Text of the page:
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I am unable to contribute to a Coverdell ESA due to the income limits. The following article discusses a way to get around this.

An excerpt is below:

Any individual may contribute a maximum of $2,000 a year to a Coverdell ESA for the benefit of any person under age 18. But the contribution limit is phased out for contributors with a modified adjusted gross income between $95,000 and $110,000 for single persons and between $190,000 and $220,000 for joint filers. (The phase-out is ratable, i.e., if you're single and your income is halfway between $95,000 and $110,000, then you can contribute $1,000 -- half of the maximum.)

But if you exceed those income limits, don't worry. Just give the money to the kid and let him open the Coverdell ESA himself. For example, let's say Jocelyn, a single person, wants to establish a Coverdell ESA for her favorite little guy, Spanky. But Jocelyn's AGI is $130,000. Her maximum contribution to little Spanky's Coverdell ESA would be ZERO, because of the income limitation rules. But there is no reason that Jocelyn can't make a $2,000 gift to Spanky, who can then open his own Coverdell ESA with $2,000, since he's well under the income limitations (assuming his lemonade stand doesn't rake in more than $95,000 a year).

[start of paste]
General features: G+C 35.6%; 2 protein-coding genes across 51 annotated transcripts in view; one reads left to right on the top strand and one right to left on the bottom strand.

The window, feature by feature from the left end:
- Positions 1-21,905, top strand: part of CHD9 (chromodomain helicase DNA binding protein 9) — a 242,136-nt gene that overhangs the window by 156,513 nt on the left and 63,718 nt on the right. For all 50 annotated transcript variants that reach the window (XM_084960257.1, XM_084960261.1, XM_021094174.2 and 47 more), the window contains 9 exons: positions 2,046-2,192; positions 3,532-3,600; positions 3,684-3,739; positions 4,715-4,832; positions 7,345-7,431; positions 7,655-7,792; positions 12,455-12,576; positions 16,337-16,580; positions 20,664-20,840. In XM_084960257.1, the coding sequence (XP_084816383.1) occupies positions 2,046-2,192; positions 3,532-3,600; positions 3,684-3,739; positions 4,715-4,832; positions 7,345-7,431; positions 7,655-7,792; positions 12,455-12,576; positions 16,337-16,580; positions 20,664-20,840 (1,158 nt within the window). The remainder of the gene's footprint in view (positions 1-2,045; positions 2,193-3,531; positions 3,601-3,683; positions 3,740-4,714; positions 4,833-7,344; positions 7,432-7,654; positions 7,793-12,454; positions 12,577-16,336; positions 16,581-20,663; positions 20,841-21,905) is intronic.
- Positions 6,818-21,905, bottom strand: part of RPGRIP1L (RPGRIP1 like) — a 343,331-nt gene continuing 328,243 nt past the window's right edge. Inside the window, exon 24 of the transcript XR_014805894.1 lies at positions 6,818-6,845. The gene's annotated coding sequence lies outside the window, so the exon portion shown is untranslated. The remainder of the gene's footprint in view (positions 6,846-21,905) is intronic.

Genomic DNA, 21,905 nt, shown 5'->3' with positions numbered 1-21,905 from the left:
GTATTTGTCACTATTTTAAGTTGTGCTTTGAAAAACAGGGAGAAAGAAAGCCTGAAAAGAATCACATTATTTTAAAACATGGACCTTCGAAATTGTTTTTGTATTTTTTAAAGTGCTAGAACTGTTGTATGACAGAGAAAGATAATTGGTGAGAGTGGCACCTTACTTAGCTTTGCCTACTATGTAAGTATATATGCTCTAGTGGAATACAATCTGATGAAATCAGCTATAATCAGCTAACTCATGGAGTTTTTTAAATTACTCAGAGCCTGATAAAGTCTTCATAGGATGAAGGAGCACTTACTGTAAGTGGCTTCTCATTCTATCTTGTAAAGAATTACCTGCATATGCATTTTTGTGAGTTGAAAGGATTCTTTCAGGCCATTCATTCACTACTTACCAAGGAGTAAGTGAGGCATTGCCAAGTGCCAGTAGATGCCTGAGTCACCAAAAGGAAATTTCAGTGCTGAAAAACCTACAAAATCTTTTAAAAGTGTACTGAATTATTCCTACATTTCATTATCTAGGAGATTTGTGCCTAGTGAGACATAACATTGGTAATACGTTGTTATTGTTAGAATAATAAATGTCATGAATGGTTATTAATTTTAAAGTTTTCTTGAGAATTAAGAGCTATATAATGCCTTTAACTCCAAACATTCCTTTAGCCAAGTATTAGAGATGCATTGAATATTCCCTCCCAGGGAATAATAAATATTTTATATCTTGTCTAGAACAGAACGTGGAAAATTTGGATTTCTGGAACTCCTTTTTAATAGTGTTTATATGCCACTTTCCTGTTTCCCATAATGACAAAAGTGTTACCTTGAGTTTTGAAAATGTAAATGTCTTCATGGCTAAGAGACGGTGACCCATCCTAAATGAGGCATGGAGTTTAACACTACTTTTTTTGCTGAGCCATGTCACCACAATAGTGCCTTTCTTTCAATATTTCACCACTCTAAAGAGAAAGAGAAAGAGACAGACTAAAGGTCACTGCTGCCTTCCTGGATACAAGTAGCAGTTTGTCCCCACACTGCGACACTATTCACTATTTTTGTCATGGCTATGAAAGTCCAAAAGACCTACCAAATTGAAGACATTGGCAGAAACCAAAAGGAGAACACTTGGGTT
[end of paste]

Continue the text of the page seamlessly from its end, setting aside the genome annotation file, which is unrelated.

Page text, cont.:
Has anyone who exceeds the income limits done this? Would I open a new account and list my 4 year old as the account owner? I didn't think this was possible. Are there any rules regarding how the "gift" is given?

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